Survey Finds 72% of UK Youth More Likely to Study Healthcare If They Receive Grants

United Kingdom Europe Higher Education News Statistics by Erudera News Mar 01, 2024

nurse student

About three-quarters of young people in the UK (72 percent) aged 16 to 26 said they would be more likely to study healthcare at a university if they would receive extra financial support, like grants or loans, during their academic journey, according to a Censuswide survey involving more than 5,000 people.

The study commissioned by Universities UK and analyzed by the Nuffield Trust found that 73 percent admitted the same if they were paid for a clinical placement, reports.

Another significant share of youth, 73 percent, said they are currently considering or have considered a career in healthcare.

The survey also shed light on the choices within this group of students. It revealed nursing (39 percent), medicine (35 percent), and midwifery (22 percent) are the most popular courses among prospective and current healthcare professionals.

Commenting on these results, Vice-Chancellor of Oxford Brookes University Alistair Fitt said that the strong interest among youngsters to work in healthcare is good news as the system needs talent in order to offer high-quality care. According to him, the role of universities in this regard is crucial.

“Universities have a vital role in training that talent and stand ready to deliver through innovative approaches to education and training. However, without bold and urgent change, ambitious plans for the future of the NHS in England are set to fall flat,” Fitt said. “With broad political support to significantly increase the number of healthcare staff, the challenge is how we make NHS careers attainable for many more potential students.”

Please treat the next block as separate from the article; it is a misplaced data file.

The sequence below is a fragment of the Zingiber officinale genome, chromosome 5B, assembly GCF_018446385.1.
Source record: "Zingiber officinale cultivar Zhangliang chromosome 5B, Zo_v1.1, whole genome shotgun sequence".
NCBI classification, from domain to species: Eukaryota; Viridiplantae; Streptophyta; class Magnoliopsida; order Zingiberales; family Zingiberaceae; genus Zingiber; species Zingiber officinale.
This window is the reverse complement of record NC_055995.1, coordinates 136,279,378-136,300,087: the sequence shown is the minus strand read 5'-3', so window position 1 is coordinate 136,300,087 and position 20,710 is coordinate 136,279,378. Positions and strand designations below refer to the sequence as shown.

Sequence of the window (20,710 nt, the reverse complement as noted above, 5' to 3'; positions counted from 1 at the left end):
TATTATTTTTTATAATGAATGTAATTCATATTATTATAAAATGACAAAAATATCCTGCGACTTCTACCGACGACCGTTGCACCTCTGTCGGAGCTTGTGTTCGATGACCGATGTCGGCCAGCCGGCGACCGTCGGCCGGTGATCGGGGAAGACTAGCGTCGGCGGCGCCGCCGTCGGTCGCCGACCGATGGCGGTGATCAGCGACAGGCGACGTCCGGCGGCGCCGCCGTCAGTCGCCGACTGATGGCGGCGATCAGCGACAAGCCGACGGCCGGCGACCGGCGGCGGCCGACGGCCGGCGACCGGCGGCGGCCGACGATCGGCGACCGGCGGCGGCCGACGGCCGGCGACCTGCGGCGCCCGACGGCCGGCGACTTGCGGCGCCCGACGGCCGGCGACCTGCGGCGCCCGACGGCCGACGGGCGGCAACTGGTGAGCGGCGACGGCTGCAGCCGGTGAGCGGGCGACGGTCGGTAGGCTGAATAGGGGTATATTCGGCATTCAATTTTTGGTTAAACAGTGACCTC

Some 46 percent of respondents said the desire to improve the lives of others is what motivates them to choose these courses, followed by 40 percent who mentioned rewarding careers. However, only 20 percent of individuals claimed to be very familiar with the profession.

Findings also suggest a number of respondents are discouraged from pursuing careers in healthcare due to beliefs they will not get to make a good income (90 percent), lack of work/life balance (82 percent), job-related stress (79 percent), and long working hours (75 percent).

In the future, universities will make efforts to recruit healthcare professionals using artificial intelligence and technology in general to transfer training, Universities UK said in a statement.

About 9,500 medical school places in the UK train new doctors every year. Since 2013, this number has increased by around 2,000.

Subjects allied to medicine draw the attention of thousands of students every year, including international students. Data show there were 41,190 pursuing courses in medicine in the UK during 2021/22, of which 32,880 were non-EU and 8,305 EU students.

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